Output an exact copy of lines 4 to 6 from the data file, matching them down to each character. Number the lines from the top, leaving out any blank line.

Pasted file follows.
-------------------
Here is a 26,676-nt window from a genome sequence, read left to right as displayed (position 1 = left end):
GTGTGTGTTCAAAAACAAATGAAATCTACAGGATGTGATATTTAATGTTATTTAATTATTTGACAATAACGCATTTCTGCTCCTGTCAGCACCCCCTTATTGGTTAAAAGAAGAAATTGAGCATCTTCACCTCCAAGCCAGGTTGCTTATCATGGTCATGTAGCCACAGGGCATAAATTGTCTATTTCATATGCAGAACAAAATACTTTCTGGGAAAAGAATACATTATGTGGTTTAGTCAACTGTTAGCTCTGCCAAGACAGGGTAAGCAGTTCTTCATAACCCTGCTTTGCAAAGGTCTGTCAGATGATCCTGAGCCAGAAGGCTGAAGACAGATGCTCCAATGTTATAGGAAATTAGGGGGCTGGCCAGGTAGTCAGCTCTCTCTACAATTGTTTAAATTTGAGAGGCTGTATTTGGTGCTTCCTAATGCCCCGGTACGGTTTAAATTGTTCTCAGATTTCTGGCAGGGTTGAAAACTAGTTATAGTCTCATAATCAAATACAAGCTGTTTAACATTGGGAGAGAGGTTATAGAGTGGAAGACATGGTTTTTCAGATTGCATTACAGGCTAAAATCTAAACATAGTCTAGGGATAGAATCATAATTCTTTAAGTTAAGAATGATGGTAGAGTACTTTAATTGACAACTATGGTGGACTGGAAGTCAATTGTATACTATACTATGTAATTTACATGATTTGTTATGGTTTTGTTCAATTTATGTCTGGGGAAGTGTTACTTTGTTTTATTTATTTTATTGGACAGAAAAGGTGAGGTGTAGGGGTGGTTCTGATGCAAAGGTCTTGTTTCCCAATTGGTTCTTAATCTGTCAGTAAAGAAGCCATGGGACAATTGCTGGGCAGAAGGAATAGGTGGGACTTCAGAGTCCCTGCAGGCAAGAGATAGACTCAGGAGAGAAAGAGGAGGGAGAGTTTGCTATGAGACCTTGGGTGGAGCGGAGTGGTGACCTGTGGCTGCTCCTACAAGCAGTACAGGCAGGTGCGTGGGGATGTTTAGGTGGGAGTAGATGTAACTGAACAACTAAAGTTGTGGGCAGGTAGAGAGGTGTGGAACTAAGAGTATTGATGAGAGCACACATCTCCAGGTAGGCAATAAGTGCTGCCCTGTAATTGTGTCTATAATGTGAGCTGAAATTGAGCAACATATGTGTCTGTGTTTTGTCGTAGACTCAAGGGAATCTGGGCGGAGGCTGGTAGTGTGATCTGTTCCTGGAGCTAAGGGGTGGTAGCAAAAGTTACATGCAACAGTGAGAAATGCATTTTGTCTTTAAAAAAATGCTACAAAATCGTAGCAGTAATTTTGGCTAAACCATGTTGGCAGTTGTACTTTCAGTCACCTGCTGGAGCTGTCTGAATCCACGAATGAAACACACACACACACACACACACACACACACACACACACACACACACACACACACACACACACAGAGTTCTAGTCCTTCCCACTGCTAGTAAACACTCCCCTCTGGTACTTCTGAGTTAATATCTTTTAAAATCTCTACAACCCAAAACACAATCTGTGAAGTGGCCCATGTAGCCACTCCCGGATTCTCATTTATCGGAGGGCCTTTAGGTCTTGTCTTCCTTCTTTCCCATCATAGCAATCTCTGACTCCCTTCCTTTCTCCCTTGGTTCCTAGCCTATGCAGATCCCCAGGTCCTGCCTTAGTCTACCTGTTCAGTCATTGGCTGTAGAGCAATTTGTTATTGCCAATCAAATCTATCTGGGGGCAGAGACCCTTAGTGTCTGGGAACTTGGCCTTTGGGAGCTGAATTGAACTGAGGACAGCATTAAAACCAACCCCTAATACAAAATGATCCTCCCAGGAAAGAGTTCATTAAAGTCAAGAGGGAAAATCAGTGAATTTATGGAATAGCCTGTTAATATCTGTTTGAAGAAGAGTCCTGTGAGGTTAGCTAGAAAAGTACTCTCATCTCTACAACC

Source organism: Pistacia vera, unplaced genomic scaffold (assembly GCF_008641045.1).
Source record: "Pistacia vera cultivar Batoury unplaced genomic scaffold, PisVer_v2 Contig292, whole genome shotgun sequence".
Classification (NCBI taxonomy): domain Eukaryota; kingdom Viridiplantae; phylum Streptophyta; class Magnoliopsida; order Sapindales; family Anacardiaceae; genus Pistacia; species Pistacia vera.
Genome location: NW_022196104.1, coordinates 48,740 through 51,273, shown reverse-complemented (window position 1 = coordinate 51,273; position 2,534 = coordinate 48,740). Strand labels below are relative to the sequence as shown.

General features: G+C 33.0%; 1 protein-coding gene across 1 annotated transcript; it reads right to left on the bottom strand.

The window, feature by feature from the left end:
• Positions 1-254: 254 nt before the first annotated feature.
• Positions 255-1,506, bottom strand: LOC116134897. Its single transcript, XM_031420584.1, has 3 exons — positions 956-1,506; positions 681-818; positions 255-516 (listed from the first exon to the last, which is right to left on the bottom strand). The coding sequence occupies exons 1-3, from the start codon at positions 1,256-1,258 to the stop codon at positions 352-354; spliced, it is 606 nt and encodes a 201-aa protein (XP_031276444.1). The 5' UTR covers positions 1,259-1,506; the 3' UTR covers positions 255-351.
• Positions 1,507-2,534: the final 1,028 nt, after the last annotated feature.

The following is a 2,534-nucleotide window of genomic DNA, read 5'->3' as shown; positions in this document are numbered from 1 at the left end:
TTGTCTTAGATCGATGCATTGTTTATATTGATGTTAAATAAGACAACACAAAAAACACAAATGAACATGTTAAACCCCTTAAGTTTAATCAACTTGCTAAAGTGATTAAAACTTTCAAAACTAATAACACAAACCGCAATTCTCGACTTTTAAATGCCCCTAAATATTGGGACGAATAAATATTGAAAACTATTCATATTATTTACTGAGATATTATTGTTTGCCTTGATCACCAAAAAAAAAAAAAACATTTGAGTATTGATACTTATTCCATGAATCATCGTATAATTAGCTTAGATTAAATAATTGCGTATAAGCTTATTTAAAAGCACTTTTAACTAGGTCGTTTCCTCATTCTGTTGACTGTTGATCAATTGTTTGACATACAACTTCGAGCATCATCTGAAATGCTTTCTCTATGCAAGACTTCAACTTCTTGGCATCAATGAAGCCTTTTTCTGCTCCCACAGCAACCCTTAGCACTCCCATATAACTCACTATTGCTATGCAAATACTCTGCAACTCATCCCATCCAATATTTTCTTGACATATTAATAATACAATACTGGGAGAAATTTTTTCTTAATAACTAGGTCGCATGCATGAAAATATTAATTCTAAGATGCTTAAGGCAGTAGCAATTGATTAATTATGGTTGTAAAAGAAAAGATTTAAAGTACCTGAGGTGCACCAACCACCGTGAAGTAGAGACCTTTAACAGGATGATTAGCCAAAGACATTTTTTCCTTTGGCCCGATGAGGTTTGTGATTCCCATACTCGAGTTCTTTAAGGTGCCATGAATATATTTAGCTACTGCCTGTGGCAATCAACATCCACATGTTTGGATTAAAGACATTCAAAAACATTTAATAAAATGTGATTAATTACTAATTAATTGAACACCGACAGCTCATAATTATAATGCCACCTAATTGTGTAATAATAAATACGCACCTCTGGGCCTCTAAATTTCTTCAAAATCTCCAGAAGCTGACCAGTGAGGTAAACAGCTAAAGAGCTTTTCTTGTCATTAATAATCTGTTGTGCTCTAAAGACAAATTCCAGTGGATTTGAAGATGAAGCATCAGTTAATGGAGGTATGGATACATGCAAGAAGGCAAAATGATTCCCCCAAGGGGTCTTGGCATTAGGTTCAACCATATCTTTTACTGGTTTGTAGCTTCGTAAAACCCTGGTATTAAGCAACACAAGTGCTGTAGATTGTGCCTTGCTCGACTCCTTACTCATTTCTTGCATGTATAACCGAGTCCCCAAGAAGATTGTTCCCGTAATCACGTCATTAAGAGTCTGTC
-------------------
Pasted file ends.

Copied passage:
Source record: "Pistacia vera cultivar Batoury unplaced genomic scaffold, PisVer_v2 Contig292, whole genome shotgun sequence".
Classification (NCBI taxonomy): domain Eukaryota; kingdom Viridiplantae; phylum Streptophyta; class Magnoliopsida; order Sapindales; family Anacardiaceae; genus Pistacia; species Pistacia vera.
Genome location: NW_022196104.1, coordinates 48,740 through 51,273, shown reverse-complemented (window position 1 = coordinate 51,273; position 2,534 = coordinate 48,740). Strand labels below are relative to the sequence as shown.